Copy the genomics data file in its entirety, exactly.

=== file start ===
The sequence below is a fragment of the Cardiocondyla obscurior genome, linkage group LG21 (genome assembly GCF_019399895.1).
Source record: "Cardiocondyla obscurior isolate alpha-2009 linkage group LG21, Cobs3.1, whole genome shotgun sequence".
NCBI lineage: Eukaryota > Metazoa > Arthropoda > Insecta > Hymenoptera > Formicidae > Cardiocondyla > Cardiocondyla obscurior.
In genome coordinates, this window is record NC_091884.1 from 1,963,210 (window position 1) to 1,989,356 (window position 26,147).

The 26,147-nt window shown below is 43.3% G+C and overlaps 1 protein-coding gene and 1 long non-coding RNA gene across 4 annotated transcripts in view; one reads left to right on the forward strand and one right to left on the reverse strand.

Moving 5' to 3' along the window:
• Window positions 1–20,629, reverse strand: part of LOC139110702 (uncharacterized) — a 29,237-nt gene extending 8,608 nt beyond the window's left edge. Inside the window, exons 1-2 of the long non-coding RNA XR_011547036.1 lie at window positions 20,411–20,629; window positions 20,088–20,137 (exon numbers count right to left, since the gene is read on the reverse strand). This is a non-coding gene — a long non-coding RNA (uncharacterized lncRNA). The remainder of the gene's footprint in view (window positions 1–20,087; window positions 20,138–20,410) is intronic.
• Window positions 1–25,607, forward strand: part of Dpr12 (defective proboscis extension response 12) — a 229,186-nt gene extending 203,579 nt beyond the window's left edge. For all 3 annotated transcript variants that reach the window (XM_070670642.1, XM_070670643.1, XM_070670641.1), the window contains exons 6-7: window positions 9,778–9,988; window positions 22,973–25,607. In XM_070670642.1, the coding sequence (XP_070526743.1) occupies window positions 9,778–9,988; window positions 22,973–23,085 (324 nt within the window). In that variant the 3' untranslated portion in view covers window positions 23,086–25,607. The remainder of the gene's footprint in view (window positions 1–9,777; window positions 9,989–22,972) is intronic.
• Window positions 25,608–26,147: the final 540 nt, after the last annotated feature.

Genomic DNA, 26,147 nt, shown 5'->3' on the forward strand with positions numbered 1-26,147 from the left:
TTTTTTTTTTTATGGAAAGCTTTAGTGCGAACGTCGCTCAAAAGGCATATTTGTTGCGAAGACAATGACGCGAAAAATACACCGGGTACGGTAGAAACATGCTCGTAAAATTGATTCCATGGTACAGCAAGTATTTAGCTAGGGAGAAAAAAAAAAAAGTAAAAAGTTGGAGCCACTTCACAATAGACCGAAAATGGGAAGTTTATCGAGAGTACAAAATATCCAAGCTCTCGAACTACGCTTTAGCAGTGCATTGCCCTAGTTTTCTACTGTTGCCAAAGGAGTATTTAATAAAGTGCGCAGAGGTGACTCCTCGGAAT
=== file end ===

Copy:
The sequence below is a fragment of the Cardiocondyla obscurior genome, linkage group LG21 (genome assembly GCF_019399895.1).
Source record: "Cardiocondyla obscurior isolate alpha-2009 linkage group LG21, Cobs3.1, whole genome shotgun sequence".
NCBI lineage: Eukaryota > Metazoa > Arthropoda > Insecta > Hymenoptera > Formicidae > Cardiocondyla > Cardiocondyla obscurior.
In genome coordinates, this window is record NC_091884.1 from 1,963,210 (window position 1) to 1,989,356 (window position 26,147).

The 26,147-nt window shown below is 43.3% G+C and overlaps 1 protein-coding gene and 1 long non-coding RNA gene across 4 annotated transcripts in view; one reads left to right on the forward strand and one right to left on the reverse strand.

Moving 5' to 3' along the window:
• Window positions 1–20,629, reverse strand: part of LOC139110702 (uncharacterized) — a 29,237-nt gene extending 8,608 nt beyond the window's left edge. Inside the window, exons 1-2 of the long non-coding RNA XR_011547036.1 lie at window positions 20,411–20,629; window positions 20,088–20,137 (exon numbers count right to left, since the gene is read on the reverse strand). This is a non-coding gene — a long non-coding RNA (uncharacterized lncRNA). The remainder of the gene's footprint in view (window positions 1–20,087; window positions 20,138–20,410) is intronic.
• Window positions 1–25,607, forward strand: part of Dpr12 (defective proboscis extension response 12) — a 229,186-nt gene extending 203,579 nt beyond the window's left edge. For all 3 annotated transcript variants that reach the window (XM_070670642.1, XM_070670643.1, XM_070670641.1), the window contains exons 6-7: window positions 9,778–9,988; window positions 22,973–25,607. In XM_070670642.1, the coding sequence (XP_070526743.1) occupies window positions 9,778–9,988; window positions 22,973–23,085 (324 nt within the window). In that variant the 3' untranslated portion in view covers window positions 23,086–25,607. The remainder of the gene's footprint in view (window positions 1–9,777; window positions 9,989–22,972) is intronic.
• Window positions 25,608–26,147: the final 540 nt, after the last annotated feature.

Genomic DNA, 26,147 nt, shown 5'->3' on the forward strand with positions numbered 1-26,147 from the left:
TTTTTTTTTTTATGGAAAGCTTTAGTGCGAACGTCGCTCAAAAGGCATATTTGTTGCGAAGACAATGACGCGAAAAATACACCGGGTACGGTAGAAACATGCTCGTAAAATTGATTCCATGGTACAGCAAGTATTTAGCTAGGGAGAAAAAAAAAAAAGTAAAAAGTTGGAGCCACTTCACAATAGACCGAAAATGGGAAGTTTATCGAGAGTACAAAATATCCAAGCTCTCGAACTACGCTTTAGCAGTGCATTGCCCTAGTTTTCTACTGTTGCCAAAGGAGTATTTAATAAAGTGCGCAGAGGTGACTCCTCGGAAT